On my extended visits to Afghanistan to research Return of a King, I was keen to see as many of the places and landscapes associated with the First Anglo-Afghan War as was possible. I particularly wanted to retrace the route of the British forces’ catastrophic retreat and get to Gandamak, the site of the British last stand.
The route of the retreat backs on to the mountain range that leads to Tora Bora and the Pakistan border, the Ghilzai heartlands that have always been – along with Quetta – the Taliban’s main recruiting ground. I had been advised not to attempt to visit the area without local protection, so eventually set off in the company of a regional tribal leader who was also a minister in Karzai’s government: a mountain of a man named Anwar Khan Jagdalak, a former village wrestling champion and later captain of the Afghan Olympic wrestling team, who had made his name as a Jami’at-Islami Mujehedin commander in the jihad against the Soviets in the 1980s.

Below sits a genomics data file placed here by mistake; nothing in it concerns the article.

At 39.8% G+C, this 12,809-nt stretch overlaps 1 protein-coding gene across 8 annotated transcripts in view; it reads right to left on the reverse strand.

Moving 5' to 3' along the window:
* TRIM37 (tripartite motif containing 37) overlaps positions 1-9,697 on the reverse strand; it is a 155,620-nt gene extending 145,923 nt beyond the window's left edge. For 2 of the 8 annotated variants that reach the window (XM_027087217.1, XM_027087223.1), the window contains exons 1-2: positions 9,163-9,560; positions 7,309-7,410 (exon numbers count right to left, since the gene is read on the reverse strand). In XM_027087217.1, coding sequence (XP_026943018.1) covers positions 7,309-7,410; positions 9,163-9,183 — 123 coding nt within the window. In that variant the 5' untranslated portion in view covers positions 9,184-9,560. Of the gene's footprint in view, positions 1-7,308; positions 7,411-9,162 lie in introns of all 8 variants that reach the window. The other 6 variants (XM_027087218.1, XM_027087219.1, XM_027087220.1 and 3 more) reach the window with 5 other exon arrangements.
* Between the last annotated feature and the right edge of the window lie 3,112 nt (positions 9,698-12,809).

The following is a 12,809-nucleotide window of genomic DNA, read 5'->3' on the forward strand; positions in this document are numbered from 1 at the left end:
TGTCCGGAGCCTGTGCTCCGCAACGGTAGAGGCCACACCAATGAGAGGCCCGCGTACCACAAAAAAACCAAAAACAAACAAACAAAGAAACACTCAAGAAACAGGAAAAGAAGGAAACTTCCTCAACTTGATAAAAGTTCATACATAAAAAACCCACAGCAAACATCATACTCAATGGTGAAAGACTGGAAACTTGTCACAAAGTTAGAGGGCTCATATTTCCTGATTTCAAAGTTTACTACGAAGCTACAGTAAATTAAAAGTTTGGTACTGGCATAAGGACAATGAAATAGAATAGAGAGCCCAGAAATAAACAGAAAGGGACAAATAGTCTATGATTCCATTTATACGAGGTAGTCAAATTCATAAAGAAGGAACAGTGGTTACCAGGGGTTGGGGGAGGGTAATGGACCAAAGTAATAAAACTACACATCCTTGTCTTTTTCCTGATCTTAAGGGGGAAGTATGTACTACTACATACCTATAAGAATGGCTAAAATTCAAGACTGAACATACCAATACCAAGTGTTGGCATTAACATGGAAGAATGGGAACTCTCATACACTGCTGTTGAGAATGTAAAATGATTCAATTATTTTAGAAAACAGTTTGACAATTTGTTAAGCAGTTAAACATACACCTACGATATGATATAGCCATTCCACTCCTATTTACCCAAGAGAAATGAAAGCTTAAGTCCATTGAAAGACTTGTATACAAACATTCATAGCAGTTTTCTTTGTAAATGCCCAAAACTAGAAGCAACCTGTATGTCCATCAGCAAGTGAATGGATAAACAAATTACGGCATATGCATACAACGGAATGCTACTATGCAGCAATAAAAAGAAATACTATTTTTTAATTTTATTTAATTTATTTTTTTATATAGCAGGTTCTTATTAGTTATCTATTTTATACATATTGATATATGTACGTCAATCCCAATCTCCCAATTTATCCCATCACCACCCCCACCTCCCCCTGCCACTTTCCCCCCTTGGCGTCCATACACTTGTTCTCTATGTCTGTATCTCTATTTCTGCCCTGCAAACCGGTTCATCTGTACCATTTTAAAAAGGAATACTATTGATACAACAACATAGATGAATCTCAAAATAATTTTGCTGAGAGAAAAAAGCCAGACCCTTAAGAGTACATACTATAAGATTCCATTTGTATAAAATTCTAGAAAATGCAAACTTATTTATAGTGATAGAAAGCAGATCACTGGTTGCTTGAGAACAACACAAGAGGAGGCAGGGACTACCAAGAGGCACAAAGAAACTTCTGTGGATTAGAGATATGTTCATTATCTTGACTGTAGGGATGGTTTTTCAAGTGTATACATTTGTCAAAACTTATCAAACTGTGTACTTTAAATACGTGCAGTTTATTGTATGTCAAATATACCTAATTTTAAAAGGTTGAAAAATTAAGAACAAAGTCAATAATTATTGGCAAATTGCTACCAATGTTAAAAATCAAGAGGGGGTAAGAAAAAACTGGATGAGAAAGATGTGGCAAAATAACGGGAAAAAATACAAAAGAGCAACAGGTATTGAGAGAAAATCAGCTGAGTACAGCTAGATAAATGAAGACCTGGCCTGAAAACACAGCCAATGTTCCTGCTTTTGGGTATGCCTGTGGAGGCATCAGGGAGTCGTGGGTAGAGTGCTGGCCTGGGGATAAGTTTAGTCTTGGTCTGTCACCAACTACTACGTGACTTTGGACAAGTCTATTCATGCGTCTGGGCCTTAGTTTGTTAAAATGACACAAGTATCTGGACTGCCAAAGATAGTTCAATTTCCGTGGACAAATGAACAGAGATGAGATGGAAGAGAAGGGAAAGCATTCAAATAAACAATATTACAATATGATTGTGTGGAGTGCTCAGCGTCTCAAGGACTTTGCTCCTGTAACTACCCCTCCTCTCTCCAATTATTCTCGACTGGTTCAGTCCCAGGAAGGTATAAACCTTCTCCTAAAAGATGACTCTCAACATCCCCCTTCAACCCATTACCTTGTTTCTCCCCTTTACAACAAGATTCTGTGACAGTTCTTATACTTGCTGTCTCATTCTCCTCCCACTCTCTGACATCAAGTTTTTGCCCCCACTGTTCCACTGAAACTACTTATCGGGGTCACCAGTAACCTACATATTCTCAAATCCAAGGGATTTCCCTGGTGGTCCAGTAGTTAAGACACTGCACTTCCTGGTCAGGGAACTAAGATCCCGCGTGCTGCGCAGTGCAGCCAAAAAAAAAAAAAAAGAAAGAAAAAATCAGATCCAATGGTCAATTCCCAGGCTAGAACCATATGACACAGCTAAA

It was Jagdalak’s Ghilzai ancestors who inflicted some of the worst casualties on the British army of 1842, something he proudly repeated several times as we drove through the same passes. “They forced us to pick up guns to defend our honour,” he said. “So we killed every last one of those bastards.” None of this, incidentally, has stopped Jagdalak from sending his family away from Kabul to the greater safety of Northolt in north London.